I should have had that conversation with our triplets who had just turned eight. I should have shared those two words.
For Easter brunch, we celebrated with close friends. We sat on the patio so our children could play cornhole next to us.
I noticed a boy a few years older approach our kids to play. I didn’t think much of it at first, but I later had one of those unsettling feelings. So, I walked over to check on them several times.
Everything seemed fine. But, I had no idea, during that hour, what words were filling our children’s little minds. On the car ride home, I learned all about it.
This boy had told our kids every curse word in the book and said not to tell your parents. My daughters walked away at that point, but my son and my friend’s daughter stayed. The boy continued sharing other inappropriate topics, but thankfully, much of it went over our kids’ heads.
I missed it.
I’m usually perceptive if something inappropriate is happening, but that time, I missed it.
While we often tell our kids that they can talk to us about anything, I quickly realized there were two words I wish I had shared with them:
WALK AWAY. When someone talks about or does inappropriate things, just walk away.
It’s a simple concept, so I figured my kids would have known how to handle a situation like that. But, I missed it.
I was disappointed in myself for not following through on my gut feeling and knowing what was going on. I was disappointed that my son didn’t walk away like my daughters.
But then it hit me. As our kids get older, I can’t always be right there.
I would turn this into a teachable moment.
During the car ride home, we went over every curse word with them. We emphasized to our kids not to repeat the words and that they can always ask us any questions they have. Any questions at all.
The reality quickly surfaced that we can’t protect our kids from every bad conversation and influence. Instead, we need to equip them.
With our kids in activities, public school, and simply being around other kids day to day (like at an Easter brunch playing cornhole), inappropriate topics arise.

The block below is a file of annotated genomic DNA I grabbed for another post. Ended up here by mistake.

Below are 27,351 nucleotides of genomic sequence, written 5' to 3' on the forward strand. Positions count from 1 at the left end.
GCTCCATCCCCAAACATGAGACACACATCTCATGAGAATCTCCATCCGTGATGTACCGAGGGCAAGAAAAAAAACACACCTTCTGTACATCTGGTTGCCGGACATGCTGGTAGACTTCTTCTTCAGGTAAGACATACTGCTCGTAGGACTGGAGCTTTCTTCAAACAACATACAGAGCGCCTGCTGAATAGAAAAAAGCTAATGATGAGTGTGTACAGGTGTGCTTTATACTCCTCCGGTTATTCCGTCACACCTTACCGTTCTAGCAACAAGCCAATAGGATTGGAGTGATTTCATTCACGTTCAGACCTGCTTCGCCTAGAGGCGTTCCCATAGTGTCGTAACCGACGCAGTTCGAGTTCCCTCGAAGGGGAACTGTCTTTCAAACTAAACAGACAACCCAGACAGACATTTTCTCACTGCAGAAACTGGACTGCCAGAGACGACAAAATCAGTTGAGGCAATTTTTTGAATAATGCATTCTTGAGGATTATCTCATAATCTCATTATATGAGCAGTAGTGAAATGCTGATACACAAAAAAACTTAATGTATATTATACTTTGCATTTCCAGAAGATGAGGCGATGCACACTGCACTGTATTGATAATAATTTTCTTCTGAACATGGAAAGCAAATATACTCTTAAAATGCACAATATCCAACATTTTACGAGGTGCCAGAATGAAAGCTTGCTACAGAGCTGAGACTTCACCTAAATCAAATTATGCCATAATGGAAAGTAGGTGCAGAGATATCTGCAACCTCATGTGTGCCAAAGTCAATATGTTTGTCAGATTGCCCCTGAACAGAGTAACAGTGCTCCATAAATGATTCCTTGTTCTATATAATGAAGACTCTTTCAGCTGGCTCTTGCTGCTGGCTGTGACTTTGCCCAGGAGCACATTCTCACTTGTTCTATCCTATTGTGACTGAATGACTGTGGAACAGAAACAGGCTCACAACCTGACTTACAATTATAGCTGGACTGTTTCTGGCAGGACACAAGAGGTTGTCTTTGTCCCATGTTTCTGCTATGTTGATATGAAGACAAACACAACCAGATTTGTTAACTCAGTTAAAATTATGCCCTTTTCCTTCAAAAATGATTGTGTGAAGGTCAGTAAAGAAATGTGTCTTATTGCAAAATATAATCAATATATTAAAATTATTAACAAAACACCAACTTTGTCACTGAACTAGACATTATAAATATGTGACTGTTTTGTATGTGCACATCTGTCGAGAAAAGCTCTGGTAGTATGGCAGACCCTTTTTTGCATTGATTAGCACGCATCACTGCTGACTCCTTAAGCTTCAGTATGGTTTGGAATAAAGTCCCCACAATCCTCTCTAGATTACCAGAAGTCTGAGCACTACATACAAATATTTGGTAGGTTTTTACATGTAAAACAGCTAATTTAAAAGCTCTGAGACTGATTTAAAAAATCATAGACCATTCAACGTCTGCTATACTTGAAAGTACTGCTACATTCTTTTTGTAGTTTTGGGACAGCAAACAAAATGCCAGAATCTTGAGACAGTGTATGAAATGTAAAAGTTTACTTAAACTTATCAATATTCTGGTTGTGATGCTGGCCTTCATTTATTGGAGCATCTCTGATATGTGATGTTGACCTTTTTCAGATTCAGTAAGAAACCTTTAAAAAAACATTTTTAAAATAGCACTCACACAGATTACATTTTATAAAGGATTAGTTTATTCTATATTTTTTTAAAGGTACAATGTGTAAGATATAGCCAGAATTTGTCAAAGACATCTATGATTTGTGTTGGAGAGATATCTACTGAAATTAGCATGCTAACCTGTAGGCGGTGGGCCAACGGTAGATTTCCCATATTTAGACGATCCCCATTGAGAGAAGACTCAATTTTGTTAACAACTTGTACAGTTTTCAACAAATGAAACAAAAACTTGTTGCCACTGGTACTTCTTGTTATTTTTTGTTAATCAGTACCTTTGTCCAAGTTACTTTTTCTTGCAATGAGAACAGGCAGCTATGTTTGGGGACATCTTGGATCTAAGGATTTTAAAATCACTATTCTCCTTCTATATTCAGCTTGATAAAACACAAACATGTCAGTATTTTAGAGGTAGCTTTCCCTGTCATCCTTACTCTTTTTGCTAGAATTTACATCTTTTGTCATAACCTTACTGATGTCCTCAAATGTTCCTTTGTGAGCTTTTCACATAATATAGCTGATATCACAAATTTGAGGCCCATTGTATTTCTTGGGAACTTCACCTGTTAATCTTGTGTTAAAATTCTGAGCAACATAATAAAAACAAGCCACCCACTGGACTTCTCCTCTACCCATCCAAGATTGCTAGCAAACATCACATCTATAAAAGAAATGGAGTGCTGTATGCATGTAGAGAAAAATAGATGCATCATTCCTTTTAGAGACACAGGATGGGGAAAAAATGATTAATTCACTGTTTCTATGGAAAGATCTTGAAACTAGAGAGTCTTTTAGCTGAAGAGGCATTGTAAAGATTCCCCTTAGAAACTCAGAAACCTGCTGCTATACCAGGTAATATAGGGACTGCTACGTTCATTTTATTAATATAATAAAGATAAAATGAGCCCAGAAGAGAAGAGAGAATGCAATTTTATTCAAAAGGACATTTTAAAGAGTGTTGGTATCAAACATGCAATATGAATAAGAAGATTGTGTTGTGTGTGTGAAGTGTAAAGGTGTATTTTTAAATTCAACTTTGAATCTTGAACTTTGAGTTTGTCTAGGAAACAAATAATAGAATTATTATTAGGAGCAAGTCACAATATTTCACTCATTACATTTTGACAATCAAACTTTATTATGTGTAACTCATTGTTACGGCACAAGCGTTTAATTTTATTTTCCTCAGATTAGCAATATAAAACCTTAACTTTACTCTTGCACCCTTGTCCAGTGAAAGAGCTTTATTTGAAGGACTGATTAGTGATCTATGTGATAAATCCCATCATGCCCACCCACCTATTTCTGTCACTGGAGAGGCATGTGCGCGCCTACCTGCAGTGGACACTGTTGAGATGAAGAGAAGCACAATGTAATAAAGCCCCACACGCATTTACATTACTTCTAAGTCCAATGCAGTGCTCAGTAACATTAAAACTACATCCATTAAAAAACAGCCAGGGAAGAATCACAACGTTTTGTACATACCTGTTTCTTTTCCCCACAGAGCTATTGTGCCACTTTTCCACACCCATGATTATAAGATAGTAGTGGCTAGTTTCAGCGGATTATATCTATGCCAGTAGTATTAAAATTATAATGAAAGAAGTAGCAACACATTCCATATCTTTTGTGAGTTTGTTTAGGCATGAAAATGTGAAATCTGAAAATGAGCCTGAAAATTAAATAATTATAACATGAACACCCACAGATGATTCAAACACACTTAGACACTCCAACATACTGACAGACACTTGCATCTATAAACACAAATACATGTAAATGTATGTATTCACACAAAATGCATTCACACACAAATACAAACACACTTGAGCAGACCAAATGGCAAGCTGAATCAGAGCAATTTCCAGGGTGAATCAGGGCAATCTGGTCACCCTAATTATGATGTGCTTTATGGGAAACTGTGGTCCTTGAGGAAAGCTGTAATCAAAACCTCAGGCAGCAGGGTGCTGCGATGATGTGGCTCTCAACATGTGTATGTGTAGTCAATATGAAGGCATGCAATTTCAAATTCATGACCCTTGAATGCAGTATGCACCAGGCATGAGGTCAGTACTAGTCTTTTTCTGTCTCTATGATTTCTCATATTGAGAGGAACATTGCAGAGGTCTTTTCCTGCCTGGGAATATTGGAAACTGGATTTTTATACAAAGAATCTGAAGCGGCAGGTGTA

We get to be the ones to teach them how to handle situations like these. And if we don’t, they will learn on their own. If I want to be that safe haven they come to with questions and concerns, I need to welcome these conversations.
My goal is that my kids would have the wisdom and discernment to be able to walk away when tougher situations arise. So, I had the conversation with them:
If someone makes you feel uncomfortable, walk away.
Is someone says not to tell your parents, you walk away and tell us.
If someone shares inappropriate things, walk away.
If someone tries to show you something inappropriate, walk away.
If a conversation is not pleasing to the Lord, walk away.
The two words I should have taught them: Walk Away.
But part of parenting is learning, so I welcomed God’s grace.
Where there are mistakes, there is grace. Where we miss something, there is redemption. What started off as a bad situation was redeemed and a golden conversation came from it.
If we arm our kids with the empowering words, “walk away”, hopefully as they get older and face tougher peer pressure, they will have the discernment and confidence to be a leader and walk away.